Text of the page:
Rethinking Africa-EU trade relations: not “business as usual”

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Over the past decade, there’s been a scramble by the European Union (EU) and the African, Caribbean, and Pacific Group of States (ACP) to mend the regulatory framework governing their trade relations. Earlier this year the EU was forced to extend the deadline for conclusion of trade agreements to October 2014, after several ACP states either failed or refused to ratify Economic Partnership Agreements with the EU. Some context is necessary.

History of Africa-EU trade frameworks

The institutionalization of trade relations between Sub-Saharan Africa and the EU dates back to successive Yaoundé Conventions between 1963 and 1975.

In 1975 the African, Caribbean, and Pacific Group of States (ACP) was founded by the Georgetown Agreement. The ACP is composed of 79 African, Caribbean and Pacific states. There are 48 countries from Sub-Saharan Africa, 16 from the Caribbean and 15 from the Pacific. The main objectives of the ACP include, among other things, coordination and implementation of trade agreements. The ACP has a permanent Secretariat that is responsible for the administrative management and for assisting the Group’s decision-making and advisory organs. The permanent Secretariat is based in Brussels.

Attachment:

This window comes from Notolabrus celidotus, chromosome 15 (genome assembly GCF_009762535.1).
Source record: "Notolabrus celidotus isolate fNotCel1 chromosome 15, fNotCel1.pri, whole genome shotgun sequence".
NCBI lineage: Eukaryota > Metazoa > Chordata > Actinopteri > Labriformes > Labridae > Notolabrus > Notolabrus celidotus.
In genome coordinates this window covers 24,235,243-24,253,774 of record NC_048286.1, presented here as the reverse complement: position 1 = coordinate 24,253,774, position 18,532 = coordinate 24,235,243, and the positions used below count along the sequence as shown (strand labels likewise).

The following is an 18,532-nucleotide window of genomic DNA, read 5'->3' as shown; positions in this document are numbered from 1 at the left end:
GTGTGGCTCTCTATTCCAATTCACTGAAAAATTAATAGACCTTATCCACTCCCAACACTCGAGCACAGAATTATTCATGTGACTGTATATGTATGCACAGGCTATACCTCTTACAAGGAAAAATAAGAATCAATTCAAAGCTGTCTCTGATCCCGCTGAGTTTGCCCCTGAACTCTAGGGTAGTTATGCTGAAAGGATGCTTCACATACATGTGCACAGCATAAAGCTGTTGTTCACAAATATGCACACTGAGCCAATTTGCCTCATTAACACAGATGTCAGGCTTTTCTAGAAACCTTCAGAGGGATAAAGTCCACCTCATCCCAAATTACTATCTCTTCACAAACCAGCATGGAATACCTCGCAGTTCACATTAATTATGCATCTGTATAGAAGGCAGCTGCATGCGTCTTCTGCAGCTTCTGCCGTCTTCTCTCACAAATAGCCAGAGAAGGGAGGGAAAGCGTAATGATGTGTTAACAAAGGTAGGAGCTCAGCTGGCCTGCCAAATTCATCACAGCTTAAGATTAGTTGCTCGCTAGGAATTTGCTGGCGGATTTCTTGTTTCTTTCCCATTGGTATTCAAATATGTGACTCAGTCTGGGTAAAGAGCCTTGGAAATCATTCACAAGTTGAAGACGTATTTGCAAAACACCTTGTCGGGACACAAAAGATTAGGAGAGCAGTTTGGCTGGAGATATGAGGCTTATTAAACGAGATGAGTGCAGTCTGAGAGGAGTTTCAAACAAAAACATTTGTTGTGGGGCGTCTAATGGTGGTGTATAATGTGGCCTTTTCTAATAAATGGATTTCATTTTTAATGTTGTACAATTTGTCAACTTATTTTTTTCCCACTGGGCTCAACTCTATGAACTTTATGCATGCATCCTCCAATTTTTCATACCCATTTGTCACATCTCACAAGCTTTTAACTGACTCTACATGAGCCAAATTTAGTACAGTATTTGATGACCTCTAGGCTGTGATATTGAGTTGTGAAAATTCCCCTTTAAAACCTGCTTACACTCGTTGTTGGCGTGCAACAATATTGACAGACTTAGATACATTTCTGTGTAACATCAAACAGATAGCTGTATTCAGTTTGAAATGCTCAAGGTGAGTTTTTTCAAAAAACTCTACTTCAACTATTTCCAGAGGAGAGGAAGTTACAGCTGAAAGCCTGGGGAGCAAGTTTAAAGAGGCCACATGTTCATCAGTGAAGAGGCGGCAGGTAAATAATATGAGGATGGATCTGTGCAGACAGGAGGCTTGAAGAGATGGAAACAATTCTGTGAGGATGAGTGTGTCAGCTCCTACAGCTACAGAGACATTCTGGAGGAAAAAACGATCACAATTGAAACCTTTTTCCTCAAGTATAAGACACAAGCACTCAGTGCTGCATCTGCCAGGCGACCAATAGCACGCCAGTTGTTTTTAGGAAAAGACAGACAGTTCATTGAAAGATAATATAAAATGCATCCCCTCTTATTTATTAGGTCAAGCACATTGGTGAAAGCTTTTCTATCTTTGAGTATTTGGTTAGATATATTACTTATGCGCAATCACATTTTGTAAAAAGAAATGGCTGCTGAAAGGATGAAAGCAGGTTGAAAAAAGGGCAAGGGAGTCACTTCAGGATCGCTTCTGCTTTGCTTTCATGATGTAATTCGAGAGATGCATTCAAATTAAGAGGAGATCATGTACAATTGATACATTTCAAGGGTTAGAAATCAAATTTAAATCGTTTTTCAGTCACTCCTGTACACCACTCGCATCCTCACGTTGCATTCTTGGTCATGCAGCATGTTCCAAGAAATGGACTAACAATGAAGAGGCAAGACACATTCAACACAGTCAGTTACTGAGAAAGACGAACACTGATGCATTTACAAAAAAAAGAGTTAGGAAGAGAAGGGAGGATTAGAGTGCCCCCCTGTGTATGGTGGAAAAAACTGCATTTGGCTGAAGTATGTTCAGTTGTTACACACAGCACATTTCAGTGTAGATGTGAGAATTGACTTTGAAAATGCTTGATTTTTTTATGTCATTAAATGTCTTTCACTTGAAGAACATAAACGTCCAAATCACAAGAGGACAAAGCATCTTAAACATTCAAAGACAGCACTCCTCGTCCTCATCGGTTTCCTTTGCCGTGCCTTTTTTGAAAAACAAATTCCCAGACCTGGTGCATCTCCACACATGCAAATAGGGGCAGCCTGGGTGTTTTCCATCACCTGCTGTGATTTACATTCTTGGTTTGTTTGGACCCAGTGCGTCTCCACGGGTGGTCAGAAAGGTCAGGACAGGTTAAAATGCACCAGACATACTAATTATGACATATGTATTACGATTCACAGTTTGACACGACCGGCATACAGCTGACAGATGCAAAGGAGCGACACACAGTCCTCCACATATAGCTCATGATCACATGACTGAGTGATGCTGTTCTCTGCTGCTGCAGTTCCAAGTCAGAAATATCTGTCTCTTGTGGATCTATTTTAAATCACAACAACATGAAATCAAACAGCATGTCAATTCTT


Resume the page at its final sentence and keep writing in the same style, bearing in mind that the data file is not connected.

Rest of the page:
Since 1975, trade negotiations between ACP states and other states entities have taken place at two levels: at a multilateral ACP level, and at a bilateral state level.

Between 1976 and 1999, successive Lomé Conventions constituted the multilateral framework regulating trade relations between the European Communities and the ACP Group. The Lomé Conventions served multiple purpose including, trade, development, aid and investment. The framework provided for establishment of Economic Partnership Agreements (EPAs). Under the EPAs, ACP states benefited from preferential trade treatment. Preferential treatment was generally not reciprocal.